Illness and healing, Barasch found, follow a near-universal pattern: from the "tangled roots" of disease (roots nourished by a genetic predisposition to colon cancer or heart disease, or by repressed childhood trauma or environmental factors like air pollution) through the manifestation of symptoms; the tug-of-war—with the patient's life as the prize—between Western medical technology and "alternative" modes of treatment; the discovery of "the healer within"; and, hopefully and finally, the attainment of a new level of self-integration. The pattern holds whether the illness proves terminal or not. At each stage, crucial questions arise (amplified here by discussions of such matters as the role of the doctor and the healing potential of visualization techniques), questions that Barasch himself groped with: To what extent am I responsible for my disease? What is my disease trying to tell me? How can I participate, other than as a passive observer, in the healing process?

Throughout, case histories ground the questions and possible answers. There's the extraordinary story of Brian Schultz of Somerville, Massachusetts, for example, who, while at Stanford Law School in the seventies, developed "an obscure, excruciatingly painful degenerative joint disease called ankylosing spondylitis"—a disease that, at its worst, can cause complete immobility. "I had never known how exhausting, agonizing, and final pain could be," Schultz tells Barasch. "It was like being strapped down on a table and tortured with icepicks...." Tellingly, Schultz's slow recovery began when he realized that accepting his pain, rather than trying to avoid it, was the only viable way for him to live. "Where before my desire had been to rid myself of my illness as if it were a foreign object, an invader," he says, "I now began to treat it as part of me that was calling out to be touched."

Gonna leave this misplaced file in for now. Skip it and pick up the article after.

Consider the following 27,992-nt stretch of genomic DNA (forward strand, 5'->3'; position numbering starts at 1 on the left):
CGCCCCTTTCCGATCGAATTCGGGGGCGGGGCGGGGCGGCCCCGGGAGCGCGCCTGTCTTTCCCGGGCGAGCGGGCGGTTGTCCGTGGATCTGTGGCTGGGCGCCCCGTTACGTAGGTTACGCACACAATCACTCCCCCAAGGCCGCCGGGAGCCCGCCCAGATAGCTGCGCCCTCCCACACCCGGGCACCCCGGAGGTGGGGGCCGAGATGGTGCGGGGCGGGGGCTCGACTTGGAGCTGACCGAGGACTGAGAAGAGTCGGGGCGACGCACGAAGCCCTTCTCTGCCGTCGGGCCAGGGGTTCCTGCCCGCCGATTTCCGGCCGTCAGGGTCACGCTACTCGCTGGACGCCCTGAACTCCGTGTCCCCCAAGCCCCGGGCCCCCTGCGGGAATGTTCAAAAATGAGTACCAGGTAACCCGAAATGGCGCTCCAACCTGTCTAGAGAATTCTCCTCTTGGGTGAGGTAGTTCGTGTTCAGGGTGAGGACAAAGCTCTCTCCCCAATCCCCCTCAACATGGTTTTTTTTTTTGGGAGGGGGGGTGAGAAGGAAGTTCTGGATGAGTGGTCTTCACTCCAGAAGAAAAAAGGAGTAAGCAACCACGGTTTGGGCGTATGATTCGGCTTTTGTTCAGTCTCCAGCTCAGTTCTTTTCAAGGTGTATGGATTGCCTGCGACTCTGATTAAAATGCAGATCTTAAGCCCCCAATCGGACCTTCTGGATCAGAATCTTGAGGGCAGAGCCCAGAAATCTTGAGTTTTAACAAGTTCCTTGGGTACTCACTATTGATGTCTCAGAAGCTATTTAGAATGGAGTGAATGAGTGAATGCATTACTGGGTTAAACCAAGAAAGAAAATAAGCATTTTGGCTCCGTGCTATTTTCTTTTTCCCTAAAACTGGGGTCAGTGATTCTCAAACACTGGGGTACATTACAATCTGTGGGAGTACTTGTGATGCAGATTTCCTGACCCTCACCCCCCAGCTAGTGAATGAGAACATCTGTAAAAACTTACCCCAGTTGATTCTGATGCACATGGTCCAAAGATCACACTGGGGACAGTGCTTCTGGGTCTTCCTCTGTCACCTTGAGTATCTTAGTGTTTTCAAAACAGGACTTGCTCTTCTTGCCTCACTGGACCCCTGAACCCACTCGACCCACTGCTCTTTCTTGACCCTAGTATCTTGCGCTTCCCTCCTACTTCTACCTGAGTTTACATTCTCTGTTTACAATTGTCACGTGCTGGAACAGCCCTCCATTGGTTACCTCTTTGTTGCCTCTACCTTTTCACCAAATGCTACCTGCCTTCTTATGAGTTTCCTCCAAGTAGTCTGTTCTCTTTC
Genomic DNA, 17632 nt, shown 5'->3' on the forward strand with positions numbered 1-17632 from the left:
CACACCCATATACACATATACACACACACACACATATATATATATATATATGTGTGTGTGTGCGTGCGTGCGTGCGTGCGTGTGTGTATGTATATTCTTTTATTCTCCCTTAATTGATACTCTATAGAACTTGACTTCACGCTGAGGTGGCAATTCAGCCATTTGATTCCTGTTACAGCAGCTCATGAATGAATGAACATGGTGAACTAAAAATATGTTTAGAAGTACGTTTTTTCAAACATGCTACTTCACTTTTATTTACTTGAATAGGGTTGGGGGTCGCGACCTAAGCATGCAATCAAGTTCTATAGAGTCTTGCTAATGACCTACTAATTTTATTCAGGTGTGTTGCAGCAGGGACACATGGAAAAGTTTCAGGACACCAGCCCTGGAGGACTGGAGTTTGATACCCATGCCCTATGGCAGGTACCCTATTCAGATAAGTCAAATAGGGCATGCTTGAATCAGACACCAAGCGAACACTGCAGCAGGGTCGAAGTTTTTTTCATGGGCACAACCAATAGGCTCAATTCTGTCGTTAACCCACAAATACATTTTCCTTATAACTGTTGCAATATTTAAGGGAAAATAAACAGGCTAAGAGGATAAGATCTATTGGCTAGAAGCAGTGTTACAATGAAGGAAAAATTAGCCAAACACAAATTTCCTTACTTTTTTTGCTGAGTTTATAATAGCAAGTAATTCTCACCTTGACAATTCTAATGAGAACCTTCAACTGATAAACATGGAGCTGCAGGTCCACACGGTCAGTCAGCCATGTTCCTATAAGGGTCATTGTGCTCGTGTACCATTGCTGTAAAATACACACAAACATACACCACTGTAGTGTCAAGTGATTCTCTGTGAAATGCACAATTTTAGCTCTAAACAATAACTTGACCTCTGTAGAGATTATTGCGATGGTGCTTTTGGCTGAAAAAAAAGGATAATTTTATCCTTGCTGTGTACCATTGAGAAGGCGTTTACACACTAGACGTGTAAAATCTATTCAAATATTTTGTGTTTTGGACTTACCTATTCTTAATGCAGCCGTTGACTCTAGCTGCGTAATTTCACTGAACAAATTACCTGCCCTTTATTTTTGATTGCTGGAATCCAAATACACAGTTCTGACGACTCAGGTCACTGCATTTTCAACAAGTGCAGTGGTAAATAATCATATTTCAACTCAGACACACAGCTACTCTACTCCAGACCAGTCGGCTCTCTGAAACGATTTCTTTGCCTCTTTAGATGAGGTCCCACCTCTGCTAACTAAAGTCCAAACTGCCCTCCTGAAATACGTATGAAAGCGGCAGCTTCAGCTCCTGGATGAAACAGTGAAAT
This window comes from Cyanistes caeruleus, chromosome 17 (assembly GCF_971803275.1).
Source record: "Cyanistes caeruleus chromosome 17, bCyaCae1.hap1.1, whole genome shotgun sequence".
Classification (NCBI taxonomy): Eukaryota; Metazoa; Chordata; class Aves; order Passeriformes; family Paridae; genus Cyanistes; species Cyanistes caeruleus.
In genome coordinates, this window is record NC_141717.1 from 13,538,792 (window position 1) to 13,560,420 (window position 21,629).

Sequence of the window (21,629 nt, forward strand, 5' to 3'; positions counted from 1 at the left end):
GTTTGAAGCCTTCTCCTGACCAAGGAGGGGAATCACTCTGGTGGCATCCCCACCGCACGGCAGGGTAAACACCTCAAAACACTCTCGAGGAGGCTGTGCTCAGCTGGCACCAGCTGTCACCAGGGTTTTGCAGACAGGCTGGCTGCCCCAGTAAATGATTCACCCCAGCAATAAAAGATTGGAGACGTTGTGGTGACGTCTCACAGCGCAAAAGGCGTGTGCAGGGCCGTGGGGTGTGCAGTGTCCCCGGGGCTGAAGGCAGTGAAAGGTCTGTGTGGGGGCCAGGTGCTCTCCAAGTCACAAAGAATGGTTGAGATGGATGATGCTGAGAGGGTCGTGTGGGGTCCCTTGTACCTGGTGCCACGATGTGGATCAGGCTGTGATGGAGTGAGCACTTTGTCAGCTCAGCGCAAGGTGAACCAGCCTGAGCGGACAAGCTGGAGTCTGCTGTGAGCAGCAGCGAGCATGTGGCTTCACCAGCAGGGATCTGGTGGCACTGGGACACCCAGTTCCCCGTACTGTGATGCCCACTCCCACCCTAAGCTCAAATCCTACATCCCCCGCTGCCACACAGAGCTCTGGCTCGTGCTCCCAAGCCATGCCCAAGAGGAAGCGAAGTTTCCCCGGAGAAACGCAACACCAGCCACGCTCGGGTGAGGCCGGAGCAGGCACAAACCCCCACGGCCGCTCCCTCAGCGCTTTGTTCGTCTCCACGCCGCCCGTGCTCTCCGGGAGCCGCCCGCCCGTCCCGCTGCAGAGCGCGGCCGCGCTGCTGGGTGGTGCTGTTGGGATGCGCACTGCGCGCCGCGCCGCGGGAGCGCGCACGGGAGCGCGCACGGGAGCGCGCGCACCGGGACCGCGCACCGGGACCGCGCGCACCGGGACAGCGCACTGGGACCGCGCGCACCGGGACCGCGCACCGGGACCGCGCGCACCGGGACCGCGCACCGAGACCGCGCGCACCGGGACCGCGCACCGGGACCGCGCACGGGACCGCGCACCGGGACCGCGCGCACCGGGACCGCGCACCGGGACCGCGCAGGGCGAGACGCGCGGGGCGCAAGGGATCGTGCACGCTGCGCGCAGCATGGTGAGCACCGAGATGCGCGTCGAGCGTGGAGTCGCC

Schultz's "tiny, tiny decision" to "stop resisting and try to learn how to feel" holds the key to Barasch's book. No matter the ravages wrought by disease, the author makes clear, it's only by opening to and accepting them—as well as the psychic darkness that may have contributed to their genesis—that healing can begin.

It's this message that makes The Healing Path relevant not only to its obvious readership of those suffering from a grave or chronic illness, but to all of us experiencing the dukkha (suffering) inherent to human life. For the way of healing discerned by Barasch—the way marked by acceptance, even joyous affirmation, of all that exists, be it good, evil, ill, or healthy—is, as it must be, akin to the way discerned by the Buddha and all great teachers before and since.

As for Barasch, today "my outward velocity has slowed." Living in Colorado, short on money but apparently longer than ever on tolerance and understanding, he reads, writes, nourishes relationships, and tries "to practice the higher form of fidelity: obedience to awareness"—an obedience that will be inspired in all who read this brave, insightful, and powerful book.

 

Jeffrey Zaleski is a Consulting Editor to Tricycle and a Contributing Editor to Parabola magazine.